These questions remain to be answered. However, two findings may be instructive. In 2004, the United States Court of Appeals for the Ninth Circuit upheld an injunction against streaming Internet video of pretrial detainees in a county jail on the grounds that it unconstitutionally subjected the detainees to punishment.26 Interestingly, and perhaps with implications for Internet-based CCTV monitoring, the court also held that the video streams “were plainly an excessive response to [the] interest in maintaining jail security”27 and that neither deterrence nor being “open to public scrutiny”28 were sufficient rationales. While jail is a different venue than public settings, this case does indicate that Internet-streamed video feeds may be subject to a different sort of analysis than internally monitored CCTV.

A 2007 report from the United Kingdom suggests that many CCTV cameras failed to meet privacy safeguards, namely the required posting of signage and protections against leaking feeds to third parties, imperiling criminal prosecutions based on CCTV recordings. While this was disputed by the government, it illustrates the importance of ensuring that cameras and their feeds be legally constituted.29

Even if citizen CCTV monitors are not viewed as agents of the government, privacy concerns still remain. The use of the Internet as “the digital scarlet letter”30 is a phenomenon through which Internet users can both identify and spread information about persons who violate laws or norms. This leads to new forms of electronic shaming. Is it possible that citizen CCTV monitors would post images or information about whom and what they see in CCTV feeds, whether accurate or not, leading to online shaming, labeling, or vigilantism, and ultimately defamation lawsuits?31 Again, determining the need for and mechanisms to accomplish confidentiality is an issue that must be addressed by counsel.

Regardless of the status of persons who monitor CCTV feeds, it is important to recognize the risk for “unintended consequences of crime prevention,”32 at least two of which merit consideration. One risk is that citizen monitoring of CCTV feeds could generate negative behaviors, a problem known as creating “perverse incentives.”33 For instance, persons monitoring CCTV video could potentially engage in voyeuristic behavior, stalking, or could record and sell the most sensational clips.34 Monitors could also engage in racial profiling; indeed, one study in which trained civilians monitored CCTV videos found that their discretionary choices of who to monitor “were heavily biased toward minorities, males, and youth.”35 Another risk is that monitors could utilize what they see on CCTV videos to plan or facilitate their own criminal enterprises, targeting victims by learning about security practices or breeches reflected in the feeds.36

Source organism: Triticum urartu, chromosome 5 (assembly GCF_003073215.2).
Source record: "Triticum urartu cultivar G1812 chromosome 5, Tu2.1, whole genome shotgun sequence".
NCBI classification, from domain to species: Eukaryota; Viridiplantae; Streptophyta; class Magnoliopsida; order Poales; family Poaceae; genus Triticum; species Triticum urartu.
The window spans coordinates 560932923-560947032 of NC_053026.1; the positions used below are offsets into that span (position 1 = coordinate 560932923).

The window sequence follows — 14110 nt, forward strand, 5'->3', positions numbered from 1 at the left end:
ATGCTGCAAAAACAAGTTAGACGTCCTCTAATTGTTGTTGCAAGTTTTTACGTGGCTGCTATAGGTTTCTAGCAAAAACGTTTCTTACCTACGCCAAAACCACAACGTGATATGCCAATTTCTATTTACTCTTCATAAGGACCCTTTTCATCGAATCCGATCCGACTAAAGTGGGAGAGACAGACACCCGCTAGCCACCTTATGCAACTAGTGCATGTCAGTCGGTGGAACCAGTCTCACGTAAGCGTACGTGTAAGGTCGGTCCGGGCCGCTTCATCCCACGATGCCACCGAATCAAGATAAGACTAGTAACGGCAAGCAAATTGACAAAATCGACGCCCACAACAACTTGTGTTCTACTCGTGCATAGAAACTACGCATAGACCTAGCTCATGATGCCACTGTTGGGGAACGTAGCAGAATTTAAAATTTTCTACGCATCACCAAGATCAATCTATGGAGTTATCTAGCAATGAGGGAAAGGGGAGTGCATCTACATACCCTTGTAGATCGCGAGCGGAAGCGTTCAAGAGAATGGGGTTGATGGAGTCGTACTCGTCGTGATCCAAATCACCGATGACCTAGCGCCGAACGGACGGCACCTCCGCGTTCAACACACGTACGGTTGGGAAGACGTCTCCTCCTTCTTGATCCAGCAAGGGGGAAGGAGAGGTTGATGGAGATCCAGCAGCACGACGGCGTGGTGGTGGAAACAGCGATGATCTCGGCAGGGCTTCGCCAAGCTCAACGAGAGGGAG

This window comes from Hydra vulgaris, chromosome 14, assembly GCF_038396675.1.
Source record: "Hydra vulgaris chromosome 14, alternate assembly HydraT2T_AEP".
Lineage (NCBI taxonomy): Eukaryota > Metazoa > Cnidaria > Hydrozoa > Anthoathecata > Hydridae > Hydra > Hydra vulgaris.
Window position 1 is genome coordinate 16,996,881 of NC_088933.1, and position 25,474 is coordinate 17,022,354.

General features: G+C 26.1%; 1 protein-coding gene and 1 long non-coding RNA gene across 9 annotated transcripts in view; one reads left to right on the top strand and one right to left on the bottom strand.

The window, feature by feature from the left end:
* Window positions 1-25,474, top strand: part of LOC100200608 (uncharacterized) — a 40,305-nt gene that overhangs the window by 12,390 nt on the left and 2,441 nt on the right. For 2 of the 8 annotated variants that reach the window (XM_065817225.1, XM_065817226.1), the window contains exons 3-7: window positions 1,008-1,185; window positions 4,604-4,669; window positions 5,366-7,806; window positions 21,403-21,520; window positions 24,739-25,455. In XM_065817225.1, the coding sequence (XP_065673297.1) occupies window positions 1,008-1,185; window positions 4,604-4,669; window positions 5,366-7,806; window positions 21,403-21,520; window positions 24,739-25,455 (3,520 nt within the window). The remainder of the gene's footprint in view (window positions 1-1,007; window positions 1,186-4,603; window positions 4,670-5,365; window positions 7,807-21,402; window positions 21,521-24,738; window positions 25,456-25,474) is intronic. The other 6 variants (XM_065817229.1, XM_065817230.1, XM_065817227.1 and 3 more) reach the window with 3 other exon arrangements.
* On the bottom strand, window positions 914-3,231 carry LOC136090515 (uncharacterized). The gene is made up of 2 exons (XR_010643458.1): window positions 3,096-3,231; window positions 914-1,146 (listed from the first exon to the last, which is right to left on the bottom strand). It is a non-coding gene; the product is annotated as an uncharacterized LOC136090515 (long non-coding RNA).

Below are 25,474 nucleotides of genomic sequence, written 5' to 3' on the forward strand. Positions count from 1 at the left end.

The effectiveness of the program is unknown. Would persons monitoring CCTV video do so while multitasking on other projects, thereby reducing their attentiveness and their ability to observe criminal behavior? If so, effectiveness could be diminished. Or would monitors be overzealous, reporting incidents that are innocent (or that, while violating norms, may not be illegal), thus generating a higher number of calls for service for police responders? It is difficult to anticipate the answers to these questions.


Someday, facial recognition technologies37 and artificial intelligence systems38 may allow for computers to automatically monitor CCTV video. In the meantime, active monitoring remains as the only option for real-time CCTV crime detection and prevention. If the above concerns and implementation details can be addressed, citizen involvement with CCTV crime prevention programs could prove beneficial. With ever-expanding technology, security, and crime prevention, planners must consider how to take advantage of the digital age and the opportunities it brings. ■


1John Woodhouse, CCTV and Its Effectiveness in Tackling Crime (report to Members of Parliament, House of Commons Library, July 1, 2010), (accessed February 9, 2011).
2“New PC Game to Allow Players [to] View CCTVs, Report Crime,” Financial Express (October 6, 2009), (accessed February 9,2011); and Internet Eyes, (accessed February 9, 2011).
3Graeme Gerrard et al., National CCTV Strategy (Home Office, October 2007), 7–8, (accessed February 9, 2011).
4Brandon C. Welsh and David P. Farrington, “Public Area CCTV and Crime Prevention: An Updated Systematic Review and Meta-Analysis,” Justice Quarterly 26, no. 4 (2009): 716–745.